China trade weakens after cities shut down to fight virus
BEIJING — China’s export growth tumbled in April after Shanghai and other major industrial cities were shut down to fight virus outbreaks.
Exports rose 3.7% over a year earlier to $273.6 billion, down sharply from March’s 15.7% growth, customs data showed Monday. Reflecting weak Chinese demand, imports crept up 0.7% to $222.5 billion, in line with the previous month’s growth below 1%. The data confirmed fears that the “zero-COVID” strategy of the ruling Communist Party that shut down most businesses in Shanghai, and other industrial centers, would slow trade and activity in autos and electronics.
Forecasters expect activity to improve this month as infections ease, but President Xi Jinping last week affirmed Beijing’s commitment to “zero-COVID,” prompting expectations it will weigh on manufacturing, retailing and trade.
Exports to the United States rose 9.5% to $46 billion despite lingering tariff hikes in a fight over Beijing’s technology ambitions. Imports of American goods advanced 0.9% to $13.8 billion.
China’s global trade surplus widened by 19.4% to $51.1 billion while the politically volatile surplus with the United States contracted by 65% to $9.8 billion.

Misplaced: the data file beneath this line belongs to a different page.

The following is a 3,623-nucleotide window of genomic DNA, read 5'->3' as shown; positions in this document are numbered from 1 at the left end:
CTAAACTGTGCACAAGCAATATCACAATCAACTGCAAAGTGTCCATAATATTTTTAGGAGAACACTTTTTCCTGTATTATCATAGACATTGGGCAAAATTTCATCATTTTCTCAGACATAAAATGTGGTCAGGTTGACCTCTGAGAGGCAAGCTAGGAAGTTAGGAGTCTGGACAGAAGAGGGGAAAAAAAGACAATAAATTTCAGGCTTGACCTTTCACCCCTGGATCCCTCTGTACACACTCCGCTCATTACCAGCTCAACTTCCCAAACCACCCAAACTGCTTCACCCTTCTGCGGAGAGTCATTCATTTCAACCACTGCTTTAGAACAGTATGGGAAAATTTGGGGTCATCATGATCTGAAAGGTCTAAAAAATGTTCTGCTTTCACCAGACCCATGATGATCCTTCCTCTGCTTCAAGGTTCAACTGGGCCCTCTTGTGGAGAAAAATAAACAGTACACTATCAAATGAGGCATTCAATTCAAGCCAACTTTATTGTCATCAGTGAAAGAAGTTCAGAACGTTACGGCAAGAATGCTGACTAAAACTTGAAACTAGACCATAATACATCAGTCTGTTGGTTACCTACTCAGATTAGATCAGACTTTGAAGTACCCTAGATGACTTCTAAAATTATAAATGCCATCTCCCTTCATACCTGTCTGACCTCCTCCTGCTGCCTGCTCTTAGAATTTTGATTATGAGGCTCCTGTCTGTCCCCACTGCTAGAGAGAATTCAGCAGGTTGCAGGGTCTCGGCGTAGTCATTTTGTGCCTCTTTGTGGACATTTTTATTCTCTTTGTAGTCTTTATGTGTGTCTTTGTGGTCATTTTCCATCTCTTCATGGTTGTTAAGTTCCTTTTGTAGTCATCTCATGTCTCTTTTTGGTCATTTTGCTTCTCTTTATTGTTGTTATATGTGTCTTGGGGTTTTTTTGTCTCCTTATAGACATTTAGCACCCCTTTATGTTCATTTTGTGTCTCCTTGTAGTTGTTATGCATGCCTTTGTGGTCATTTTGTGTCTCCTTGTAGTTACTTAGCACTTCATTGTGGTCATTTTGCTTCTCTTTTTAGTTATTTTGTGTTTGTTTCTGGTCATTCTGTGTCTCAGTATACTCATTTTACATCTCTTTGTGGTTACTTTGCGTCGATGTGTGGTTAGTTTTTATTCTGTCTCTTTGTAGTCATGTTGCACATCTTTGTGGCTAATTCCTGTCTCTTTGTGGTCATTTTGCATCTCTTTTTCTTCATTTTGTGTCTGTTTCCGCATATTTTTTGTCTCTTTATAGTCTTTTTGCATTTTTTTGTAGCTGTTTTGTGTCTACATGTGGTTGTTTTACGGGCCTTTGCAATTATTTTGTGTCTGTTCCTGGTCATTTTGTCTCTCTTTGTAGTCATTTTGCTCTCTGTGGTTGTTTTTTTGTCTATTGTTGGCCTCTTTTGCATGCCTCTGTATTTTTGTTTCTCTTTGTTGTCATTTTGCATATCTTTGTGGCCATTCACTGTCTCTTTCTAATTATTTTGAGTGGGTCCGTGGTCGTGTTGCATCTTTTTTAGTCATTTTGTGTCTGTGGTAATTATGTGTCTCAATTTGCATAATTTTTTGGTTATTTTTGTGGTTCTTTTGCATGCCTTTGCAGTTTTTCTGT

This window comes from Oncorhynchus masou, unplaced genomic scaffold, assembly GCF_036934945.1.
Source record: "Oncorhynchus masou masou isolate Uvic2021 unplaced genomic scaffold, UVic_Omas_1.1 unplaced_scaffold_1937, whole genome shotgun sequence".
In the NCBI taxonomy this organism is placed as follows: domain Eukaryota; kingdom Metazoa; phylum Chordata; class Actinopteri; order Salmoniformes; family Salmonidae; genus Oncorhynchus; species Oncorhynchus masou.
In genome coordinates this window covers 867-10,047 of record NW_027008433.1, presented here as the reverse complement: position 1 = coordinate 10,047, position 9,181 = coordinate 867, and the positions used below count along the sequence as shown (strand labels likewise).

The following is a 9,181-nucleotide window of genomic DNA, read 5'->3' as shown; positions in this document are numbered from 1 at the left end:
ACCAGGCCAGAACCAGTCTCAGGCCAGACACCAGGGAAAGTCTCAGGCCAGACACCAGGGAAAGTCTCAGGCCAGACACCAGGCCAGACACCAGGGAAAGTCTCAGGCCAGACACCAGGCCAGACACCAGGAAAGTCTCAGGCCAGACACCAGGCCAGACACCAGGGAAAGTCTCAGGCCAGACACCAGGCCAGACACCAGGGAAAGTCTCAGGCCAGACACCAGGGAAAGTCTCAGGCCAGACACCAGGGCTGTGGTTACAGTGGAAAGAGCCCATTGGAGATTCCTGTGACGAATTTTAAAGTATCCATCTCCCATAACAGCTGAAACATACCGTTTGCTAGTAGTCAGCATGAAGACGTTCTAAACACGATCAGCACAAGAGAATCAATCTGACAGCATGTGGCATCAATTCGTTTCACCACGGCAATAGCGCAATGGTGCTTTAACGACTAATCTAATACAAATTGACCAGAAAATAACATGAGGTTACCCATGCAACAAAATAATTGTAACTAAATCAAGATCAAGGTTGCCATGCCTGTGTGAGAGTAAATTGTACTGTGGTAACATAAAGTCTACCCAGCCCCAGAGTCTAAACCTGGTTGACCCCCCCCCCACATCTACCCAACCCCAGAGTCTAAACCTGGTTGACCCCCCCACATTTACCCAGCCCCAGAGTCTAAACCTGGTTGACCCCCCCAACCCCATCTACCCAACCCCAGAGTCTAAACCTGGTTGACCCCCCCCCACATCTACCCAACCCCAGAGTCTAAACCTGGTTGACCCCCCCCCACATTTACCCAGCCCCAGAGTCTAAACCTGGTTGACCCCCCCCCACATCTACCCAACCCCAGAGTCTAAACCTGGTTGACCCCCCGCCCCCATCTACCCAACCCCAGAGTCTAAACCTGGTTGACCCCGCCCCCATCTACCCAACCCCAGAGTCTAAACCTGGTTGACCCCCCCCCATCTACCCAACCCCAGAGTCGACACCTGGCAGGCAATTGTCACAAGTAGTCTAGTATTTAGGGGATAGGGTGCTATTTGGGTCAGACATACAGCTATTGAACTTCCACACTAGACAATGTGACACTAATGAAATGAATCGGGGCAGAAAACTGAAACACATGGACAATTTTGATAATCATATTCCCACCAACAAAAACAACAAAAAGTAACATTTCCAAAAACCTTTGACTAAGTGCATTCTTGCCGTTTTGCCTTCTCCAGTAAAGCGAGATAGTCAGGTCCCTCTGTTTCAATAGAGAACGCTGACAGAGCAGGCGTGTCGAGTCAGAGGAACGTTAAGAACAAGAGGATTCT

China’s case numbers in its latest outbreaks are relatively low, but Beijing’s insistence on isolating every infected person confined most of Shanghai’s 25 million people to their homes and suspended access to Guangzhou, a manufacturing and trading center in the south, and industrial center Changchun in the northeast.
Authorities have eased controls on Shanghai and allowed millions of people out of their homes, but restrictions have increased in Beijing and some other cities.
Managers of the Port of Shanghai, the world’s busiest, say it is functioning normally, but figures they cite for its daily cargo volume are down 30% from normal.
Auto factories, and other manufacturers that attempted to keep their operations going by having workers live at their facilities, were forced to cut or stop production due to disruptions in component supplies.
China’s economy grew by a weak 4.8% over a year earlier in the quarter ending in March, up from 4% from the final three months of 2021. Anti-virus controls will put more pressure on activity in April-June, according to economists.
I have been writing professionally for over 20 years and have a deep understanding of the psychological and emotional elements that affect people. I’m an experienced ghostwriter and editor, as well as an award-winning author of five novels.